Your grocery store options may be shrinking in Louisiana before too long if a merger between two giants is allowed to go through.

And that merger - between Kroeger and Albertsons - could very well have an impact on local jobs and food options.

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What's Happening?

The Kroger Co. is intent on buying out the Albertsons name, According to one report, part of the merger would include shedding over 400 stores, mostly in the western part of the U.S.

To address the regulatory concerns, in September ’23, Kroger and Albertsons announced a large divestiture of 413 stores to C&S Wholesale Grocers. Most of the divested stores are located on the West Coast, while the companies have limited overlap in other areas (see below). As part of the divestiture agreement, the buyer has agreed to purchase an additional 237 stores if such sales are required by regulators.

(Photo by Scott Olson/Getty Images)
(Photo by Scott Olson/Getty Images)

However, there are some concerns among the government agencies that regulate such big moves. In the report linked above, it's noted that "the FTC and several lawmakers have expressed concerns about these divestitures, claiming that in previous instances, divested stores were unable to compete and eventually went bankrupt."

But the deal could still go through.

Will Louisiana and Texas Be Affected?

Several stores across both states are going to be impacted in the divestiture plan put forward by Kroger. Looking at the information that has become public about the merger, 28 stores in Texas will be impacted while two Louisiana stores are.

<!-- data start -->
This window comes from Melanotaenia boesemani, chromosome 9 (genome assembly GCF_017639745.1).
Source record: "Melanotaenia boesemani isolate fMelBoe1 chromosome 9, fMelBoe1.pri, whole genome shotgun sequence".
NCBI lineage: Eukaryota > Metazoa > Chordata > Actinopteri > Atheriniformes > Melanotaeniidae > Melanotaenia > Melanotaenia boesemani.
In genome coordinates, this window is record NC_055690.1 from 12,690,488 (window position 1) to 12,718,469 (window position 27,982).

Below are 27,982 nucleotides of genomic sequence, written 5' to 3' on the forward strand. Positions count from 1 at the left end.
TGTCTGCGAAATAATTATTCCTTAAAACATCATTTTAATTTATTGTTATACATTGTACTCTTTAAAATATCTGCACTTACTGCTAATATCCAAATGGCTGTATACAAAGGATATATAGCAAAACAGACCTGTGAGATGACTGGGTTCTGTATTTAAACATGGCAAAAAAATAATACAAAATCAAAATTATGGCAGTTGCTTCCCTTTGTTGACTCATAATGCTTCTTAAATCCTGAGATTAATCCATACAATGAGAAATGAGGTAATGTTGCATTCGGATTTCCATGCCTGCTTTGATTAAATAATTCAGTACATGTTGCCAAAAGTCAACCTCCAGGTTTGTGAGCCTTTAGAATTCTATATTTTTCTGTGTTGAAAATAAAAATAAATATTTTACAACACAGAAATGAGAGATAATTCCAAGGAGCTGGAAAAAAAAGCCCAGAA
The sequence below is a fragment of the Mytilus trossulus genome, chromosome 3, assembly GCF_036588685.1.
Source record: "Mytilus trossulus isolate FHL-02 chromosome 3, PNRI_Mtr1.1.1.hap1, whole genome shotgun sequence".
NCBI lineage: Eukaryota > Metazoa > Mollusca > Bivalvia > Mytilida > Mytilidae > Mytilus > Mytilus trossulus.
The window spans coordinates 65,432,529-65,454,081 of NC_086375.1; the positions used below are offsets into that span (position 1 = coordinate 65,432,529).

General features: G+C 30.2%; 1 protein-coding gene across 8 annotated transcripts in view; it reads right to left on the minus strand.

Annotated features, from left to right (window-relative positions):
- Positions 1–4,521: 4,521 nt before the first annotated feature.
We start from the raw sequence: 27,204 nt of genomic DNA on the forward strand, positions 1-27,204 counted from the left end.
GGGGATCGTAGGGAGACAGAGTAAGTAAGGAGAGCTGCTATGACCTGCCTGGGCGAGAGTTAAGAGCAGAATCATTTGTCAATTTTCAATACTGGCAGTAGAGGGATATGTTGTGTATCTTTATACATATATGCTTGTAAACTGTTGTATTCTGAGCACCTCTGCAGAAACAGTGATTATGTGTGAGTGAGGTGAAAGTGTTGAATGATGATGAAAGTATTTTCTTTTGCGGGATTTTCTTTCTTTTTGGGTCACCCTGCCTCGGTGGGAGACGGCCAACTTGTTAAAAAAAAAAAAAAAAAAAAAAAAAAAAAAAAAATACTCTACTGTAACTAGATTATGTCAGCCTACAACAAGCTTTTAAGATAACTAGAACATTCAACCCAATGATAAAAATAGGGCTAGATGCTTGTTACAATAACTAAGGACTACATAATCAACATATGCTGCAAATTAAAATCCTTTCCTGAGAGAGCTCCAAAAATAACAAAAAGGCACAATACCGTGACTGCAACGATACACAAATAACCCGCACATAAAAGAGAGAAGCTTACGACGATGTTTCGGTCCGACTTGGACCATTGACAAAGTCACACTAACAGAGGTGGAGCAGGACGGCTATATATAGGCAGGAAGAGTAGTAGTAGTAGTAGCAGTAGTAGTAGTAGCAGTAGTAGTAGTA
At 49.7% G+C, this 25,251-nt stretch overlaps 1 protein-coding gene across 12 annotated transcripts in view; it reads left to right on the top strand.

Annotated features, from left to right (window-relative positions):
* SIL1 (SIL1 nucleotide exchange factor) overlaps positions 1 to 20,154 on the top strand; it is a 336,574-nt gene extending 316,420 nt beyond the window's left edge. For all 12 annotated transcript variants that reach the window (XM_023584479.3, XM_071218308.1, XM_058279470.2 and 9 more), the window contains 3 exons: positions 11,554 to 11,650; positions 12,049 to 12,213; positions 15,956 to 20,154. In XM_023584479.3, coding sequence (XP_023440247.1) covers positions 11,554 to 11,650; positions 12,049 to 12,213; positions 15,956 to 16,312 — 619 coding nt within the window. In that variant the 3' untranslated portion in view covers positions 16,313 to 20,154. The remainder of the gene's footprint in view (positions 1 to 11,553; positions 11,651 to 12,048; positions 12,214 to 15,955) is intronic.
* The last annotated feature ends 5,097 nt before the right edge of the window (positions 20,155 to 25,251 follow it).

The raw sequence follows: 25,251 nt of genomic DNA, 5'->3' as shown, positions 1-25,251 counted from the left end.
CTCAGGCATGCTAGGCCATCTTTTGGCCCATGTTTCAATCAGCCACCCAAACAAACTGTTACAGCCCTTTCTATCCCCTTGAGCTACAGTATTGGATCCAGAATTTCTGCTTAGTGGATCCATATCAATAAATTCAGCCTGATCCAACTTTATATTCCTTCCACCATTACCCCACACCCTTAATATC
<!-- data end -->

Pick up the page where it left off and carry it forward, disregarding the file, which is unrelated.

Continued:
The full map of the two companies' stores across the country can be seen below.

Texas is Albertsons’ second-biggest state in terms of number of stores: it clocks in with 44 Albertsons locations, and 26 are slated to be divested.

Louisiana, meanwhile, will see two of its Albertsons stores divested as well.

Kroger and Albertsons each operate more than 2,000 stores across the country, and the merger between the merger will not close until after January 17, 2024.

Further complicating matters, while the two chains have agreed on a merger, it's not a done deal. Those same government regulators who were questioning the deal could try to block it, resulting in legal action that might delay the deal.

In its report on the deal, the Kroger Co. wrote that "Given the Federal Trade Commission’s (FTC) increasingly aggressive enforcement stance against mergers and acquisitions, as well as Chair Lina Khan’s previous writings on food retail specifically, the agency appears poised to try to block the transaction—even with divestitures."

"The FTC and U.S. Justice Department’s (DOJ) recently unveiled draft revisions to the agencies’ merger guidelines further suggest that they plan to challenge more mergers—and to do so more aggressively than under past administrations," it added.

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